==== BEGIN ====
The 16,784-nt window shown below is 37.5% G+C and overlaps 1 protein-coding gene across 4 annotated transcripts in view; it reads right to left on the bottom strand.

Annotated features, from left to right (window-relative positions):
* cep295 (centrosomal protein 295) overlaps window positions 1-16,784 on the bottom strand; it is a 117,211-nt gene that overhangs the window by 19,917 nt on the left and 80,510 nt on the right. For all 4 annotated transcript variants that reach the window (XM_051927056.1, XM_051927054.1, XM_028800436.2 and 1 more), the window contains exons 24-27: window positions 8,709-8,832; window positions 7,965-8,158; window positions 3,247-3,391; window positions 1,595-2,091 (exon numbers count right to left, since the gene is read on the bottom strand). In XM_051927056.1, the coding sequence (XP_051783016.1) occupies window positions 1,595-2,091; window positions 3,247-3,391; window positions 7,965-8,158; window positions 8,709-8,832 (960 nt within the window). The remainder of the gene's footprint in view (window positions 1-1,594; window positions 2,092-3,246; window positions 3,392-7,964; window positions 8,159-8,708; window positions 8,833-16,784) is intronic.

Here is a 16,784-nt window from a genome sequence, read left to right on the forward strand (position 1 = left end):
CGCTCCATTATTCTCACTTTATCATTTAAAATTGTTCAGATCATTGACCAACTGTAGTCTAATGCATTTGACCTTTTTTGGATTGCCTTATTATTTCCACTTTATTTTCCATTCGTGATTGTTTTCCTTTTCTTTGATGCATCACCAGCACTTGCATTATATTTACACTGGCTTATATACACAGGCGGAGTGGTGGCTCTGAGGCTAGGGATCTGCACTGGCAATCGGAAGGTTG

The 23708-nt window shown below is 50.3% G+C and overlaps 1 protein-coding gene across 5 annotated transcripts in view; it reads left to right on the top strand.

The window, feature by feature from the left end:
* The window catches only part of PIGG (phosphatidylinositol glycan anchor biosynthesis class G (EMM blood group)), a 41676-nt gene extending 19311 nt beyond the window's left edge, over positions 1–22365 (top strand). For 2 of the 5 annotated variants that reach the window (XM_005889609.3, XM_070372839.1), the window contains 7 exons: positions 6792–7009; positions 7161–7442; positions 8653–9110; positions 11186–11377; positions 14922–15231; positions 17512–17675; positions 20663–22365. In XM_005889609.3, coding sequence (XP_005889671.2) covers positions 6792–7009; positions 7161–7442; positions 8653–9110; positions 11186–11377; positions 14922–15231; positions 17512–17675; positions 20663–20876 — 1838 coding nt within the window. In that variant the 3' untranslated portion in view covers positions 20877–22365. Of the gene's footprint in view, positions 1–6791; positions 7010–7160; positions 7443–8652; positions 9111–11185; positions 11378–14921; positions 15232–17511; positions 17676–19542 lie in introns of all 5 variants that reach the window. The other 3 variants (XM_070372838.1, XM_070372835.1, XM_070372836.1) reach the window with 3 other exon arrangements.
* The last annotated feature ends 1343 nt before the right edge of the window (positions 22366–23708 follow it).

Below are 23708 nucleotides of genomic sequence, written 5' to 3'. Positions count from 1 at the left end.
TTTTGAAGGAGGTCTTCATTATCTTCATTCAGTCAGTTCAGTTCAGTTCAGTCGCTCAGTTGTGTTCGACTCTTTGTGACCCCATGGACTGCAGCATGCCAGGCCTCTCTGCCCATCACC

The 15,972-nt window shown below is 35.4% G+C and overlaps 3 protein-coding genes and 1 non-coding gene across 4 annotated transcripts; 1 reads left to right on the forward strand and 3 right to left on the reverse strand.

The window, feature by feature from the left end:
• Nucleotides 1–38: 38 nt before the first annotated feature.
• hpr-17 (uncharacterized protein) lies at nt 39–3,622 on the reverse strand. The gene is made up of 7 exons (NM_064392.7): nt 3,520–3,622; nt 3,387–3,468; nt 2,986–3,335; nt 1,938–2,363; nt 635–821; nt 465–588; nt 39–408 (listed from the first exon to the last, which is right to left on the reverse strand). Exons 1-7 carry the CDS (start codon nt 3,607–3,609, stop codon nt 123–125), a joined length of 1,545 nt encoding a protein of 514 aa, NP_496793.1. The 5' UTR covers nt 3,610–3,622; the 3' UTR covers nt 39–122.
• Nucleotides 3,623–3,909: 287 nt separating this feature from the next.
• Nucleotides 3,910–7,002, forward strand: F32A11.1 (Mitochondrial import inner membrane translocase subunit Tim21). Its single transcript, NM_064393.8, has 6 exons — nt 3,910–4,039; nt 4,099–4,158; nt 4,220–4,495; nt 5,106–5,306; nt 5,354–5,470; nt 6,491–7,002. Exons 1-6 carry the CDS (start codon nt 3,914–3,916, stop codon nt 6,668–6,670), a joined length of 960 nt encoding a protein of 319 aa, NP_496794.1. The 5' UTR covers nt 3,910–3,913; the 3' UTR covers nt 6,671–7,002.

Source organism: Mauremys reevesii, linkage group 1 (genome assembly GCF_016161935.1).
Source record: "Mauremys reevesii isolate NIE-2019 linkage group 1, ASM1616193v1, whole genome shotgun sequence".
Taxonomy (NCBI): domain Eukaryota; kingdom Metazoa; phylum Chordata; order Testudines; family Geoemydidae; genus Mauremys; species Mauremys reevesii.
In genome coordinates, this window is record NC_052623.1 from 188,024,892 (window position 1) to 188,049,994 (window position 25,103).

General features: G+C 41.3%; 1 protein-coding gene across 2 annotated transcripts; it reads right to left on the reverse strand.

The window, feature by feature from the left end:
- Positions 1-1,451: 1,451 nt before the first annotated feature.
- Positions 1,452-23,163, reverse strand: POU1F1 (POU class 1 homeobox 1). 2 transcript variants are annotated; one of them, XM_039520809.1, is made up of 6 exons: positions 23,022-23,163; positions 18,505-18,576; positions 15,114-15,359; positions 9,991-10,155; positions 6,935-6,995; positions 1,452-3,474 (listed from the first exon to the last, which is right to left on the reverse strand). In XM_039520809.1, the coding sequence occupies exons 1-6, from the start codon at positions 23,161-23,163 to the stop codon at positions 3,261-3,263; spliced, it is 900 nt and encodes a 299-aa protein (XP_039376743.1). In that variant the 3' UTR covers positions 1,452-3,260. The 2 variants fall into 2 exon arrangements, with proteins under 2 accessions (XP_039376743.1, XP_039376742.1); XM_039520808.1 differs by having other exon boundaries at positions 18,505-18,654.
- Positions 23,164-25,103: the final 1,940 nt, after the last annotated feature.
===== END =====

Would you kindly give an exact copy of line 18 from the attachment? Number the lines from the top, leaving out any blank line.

Source organism: Mauremys reevesii, linkage group 1 (genome assembly GCF_016161935.1).